(The entire section is 133 words.)


Sherwood Anderson was the third of seven children of a father who was an itinerant harness maker, house painter and a mother of either German or Italian descent. His father was a Civil War veteran (a Southerner who fought with the Union), locally famed as a storyteller. His elder brother, Karl, became a prominent painter who later introduced Sherwood to Chicago’s Bohemia, which gained him access to the literary world. Declining fortunes caused the family to move repeatedly until they settled in Clyde, Ohio (the model for Winesburg), a village just south of Lake Erie. The young Anderson experienced a desultory schooling and worked at several jobs: as a newsboy, a housepainter, a stableboy, a farmhand, and a laborer in a bicycle factory.

After serving in Cuba during the Spanish-American War (he saw no combat), he acquired a further year of schooling at Wittenberg Academy in Springfield, Ohio, but remained undereducated throughout his life. Jobs as advertising copywriter gave him a first taste of writing, and he went on to a successful business career. In 1912, the central psychological event of his life occurred. He suffered a nervous breakdown, which led him to walk out of his paint factory in Elyria, Ohio. He moved to Chicago, where he began to meet writers such as Floyd Dell, Carl Sandburg, and Ben Hecht, a group collectively known as the Chicago Renaissance. A significant nonliterary contact was Dr. Trigant Burrow of Baltimore, who operated a Freudian...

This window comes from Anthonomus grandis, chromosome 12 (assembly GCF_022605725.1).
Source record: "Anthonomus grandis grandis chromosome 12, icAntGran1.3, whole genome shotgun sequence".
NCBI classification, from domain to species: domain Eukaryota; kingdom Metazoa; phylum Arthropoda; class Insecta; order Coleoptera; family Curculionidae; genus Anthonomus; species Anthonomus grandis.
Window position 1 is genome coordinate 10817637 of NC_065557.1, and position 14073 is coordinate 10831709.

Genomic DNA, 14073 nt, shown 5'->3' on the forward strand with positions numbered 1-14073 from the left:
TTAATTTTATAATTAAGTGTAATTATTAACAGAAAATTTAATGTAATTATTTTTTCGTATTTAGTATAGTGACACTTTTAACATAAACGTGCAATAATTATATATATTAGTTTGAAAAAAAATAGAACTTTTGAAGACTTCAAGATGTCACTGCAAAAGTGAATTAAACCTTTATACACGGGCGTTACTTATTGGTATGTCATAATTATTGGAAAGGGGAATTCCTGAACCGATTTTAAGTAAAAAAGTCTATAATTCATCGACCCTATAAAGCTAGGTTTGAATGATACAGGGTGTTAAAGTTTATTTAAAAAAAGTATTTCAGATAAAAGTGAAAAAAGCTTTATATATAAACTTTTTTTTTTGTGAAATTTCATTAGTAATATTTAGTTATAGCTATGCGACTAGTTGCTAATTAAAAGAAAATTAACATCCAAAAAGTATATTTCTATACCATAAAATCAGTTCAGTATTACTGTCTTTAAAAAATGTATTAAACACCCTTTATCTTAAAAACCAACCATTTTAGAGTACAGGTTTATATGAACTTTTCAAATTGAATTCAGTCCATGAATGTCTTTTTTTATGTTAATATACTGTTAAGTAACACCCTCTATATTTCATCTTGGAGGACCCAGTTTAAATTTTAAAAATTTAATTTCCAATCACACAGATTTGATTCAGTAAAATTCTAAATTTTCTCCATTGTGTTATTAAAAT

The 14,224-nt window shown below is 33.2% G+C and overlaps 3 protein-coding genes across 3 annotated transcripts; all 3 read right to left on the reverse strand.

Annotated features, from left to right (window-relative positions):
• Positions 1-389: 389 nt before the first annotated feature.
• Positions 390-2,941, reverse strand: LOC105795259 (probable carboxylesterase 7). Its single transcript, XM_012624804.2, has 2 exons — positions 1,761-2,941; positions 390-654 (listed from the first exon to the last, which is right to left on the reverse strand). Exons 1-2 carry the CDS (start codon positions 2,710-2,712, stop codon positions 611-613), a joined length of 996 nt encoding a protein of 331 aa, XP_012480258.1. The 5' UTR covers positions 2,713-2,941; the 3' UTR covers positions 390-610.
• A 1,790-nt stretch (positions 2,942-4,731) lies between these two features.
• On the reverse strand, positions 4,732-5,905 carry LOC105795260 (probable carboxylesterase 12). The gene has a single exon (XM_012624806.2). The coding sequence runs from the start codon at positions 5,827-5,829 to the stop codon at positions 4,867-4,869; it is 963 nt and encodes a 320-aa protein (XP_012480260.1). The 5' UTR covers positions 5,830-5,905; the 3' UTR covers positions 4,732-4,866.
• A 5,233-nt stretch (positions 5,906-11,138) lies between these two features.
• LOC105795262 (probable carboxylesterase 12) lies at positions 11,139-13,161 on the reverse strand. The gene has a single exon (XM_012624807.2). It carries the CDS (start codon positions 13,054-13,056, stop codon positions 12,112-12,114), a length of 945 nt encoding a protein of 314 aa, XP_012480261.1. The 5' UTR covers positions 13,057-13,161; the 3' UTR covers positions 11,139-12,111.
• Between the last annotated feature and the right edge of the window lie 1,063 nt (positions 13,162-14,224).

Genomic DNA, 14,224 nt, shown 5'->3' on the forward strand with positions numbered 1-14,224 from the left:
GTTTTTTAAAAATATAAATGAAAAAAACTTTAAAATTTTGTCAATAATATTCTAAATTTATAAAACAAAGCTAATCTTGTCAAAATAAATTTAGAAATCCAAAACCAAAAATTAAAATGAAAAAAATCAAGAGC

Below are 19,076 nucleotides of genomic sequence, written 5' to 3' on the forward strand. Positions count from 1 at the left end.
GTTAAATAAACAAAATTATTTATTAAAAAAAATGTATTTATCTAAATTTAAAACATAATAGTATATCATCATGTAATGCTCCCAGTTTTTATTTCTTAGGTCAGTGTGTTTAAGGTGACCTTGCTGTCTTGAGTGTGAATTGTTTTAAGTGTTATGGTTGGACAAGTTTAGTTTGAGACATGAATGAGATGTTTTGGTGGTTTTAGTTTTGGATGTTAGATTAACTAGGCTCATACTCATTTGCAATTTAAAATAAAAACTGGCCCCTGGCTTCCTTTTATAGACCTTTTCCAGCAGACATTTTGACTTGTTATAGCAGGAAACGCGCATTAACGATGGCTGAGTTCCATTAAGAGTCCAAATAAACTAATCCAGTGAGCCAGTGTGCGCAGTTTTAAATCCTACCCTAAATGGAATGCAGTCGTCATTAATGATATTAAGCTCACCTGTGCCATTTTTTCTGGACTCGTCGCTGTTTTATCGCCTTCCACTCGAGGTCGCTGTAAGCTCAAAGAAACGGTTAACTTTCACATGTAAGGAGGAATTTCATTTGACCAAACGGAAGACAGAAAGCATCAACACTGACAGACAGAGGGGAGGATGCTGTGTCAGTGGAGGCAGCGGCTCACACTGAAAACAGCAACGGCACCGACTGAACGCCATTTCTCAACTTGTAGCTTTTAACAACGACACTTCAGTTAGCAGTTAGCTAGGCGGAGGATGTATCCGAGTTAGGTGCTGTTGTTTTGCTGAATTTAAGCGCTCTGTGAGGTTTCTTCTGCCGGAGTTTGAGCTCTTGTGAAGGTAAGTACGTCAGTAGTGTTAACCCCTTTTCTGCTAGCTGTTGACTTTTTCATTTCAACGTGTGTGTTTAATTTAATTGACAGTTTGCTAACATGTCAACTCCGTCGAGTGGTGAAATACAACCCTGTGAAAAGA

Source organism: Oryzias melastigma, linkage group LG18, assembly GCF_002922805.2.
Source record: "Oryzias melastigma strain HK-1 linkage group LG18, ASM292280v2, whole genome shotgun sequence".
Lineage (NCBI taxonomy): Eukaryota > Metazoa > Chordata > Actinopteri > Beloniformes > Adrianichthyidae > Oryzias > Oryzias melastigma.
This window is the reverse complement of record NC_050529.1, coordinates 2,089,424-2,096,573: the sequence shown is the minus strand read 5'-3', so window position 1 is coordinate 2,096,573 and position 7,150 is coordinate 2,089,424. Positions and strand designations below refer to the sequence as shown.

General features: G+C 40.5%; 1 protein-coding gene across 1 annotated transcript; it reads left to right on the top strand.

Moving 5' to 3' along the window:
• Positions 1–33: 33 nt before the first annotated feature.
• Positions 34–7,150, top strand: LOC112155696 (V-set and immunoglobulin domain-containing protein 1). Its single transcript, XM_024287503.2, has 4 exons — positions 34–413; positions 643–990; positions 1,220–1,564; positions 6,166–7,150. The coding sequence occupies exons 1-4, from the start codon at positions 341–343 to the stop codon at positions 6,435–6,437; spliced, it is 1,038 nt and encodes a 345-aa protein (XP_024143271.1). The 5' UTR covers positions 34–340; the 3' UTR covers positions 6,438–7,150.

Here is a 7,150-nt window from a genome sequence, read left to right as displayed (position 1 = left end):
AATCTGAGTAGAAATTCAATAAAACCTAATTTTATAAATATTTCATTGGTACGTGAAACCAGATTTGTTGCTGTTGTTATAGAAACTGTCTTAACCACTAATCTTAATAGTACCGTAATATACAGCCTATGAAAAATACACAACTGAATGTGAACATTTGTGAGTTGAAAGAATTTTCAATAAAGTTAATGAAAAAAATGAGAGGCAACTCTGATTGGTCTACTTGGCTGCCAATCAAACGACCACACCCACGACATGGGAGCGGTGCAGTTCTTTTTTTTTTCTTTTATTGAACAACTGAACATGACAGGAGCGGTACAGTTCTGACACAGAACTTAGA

(The entire section is 432 words.)